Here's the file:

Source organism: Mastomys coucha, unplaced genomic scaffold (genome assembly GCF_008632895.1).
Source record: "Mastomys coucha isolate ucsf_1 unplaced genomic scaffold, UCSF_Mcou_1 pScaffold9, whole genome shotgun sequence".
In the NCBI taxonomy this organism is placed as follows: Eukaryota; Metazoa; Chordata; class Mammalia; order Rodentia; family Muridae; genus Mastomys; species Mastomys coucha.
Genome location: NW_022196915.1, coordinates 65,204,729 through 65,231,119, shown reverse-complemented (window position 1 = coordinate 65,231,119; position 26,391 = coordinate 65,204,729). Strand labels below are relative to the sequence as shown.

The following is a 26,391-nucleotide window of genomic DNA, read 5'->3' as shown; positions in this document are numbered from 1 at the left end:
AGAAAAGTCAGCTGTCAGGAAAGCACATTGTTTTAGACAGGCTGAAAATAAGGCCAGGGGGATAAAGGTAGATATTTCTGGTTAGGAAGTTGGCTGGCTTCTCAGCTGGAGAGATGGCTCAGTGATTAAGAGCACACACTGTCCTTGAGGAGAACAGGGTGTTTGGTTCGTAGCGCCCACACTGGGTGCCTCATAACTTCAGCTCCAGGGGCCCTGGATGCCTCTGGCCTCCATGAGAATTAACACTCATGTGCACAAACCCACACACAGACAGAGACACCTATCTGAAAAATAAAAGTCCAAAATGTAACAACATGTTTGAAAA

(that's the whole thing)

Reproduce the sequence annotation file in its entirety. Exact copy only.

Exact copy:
Source organism: Mastomys coucha, unplaced genomic scaffold (genome assembly GCF_008632895.1).
Source record: "Mastomys coucha isolate ucsf_1 unplaced genomic scaffold, UCSF_Mcou_1 pScaffold9, whole genome shotgun sequence".
In the NCBI taxonomy this organism is placed as follows: Eukaryota; Metazoa; Chordata; class Mammalia; order Rodentia; family Muridae; genus Mastomys; species Mastomys coucha.
Genome location: NW_022196915.1, coordinates 65,204,729 through 65,231,119, shown reverse-complemented (window position 1 = coordinate 65,231,119; position 26,391 = coordinate 65,204,729). Strand labels below are relative to the sequence as shown.

The following is a 26,391-nucleotide window of genomic DNA, read 5'->3' as shown; positions in this document are numbered from 1 at the left end:
AGAAAAGTCAGCTGTCAGGAAAGCACATTGTTTTAGACAGGCTGAAAATAAGGCCAGGGGGATAAAGGTAGATATTTCTGGTTAGGAAGTTGGCTGGCTTCTCAGCTGGAGAGATGGCTCAGTGATTAAGAGCACACACTGTCCTTGAGGAGAACAGGGTGTTTGGTTCGTAGCGCCCACACTGGGTGCCTCATAACTTCAGCTCCAGGGGCCCTGGATGCCTCTGGCCTCCATGAGAATTAACACTCATGTGCACAAACCCACACACAGACAGAGACACCTATCTGAAAAATAAAAGTCCAAAATGTAACAACATGTTTGAAAA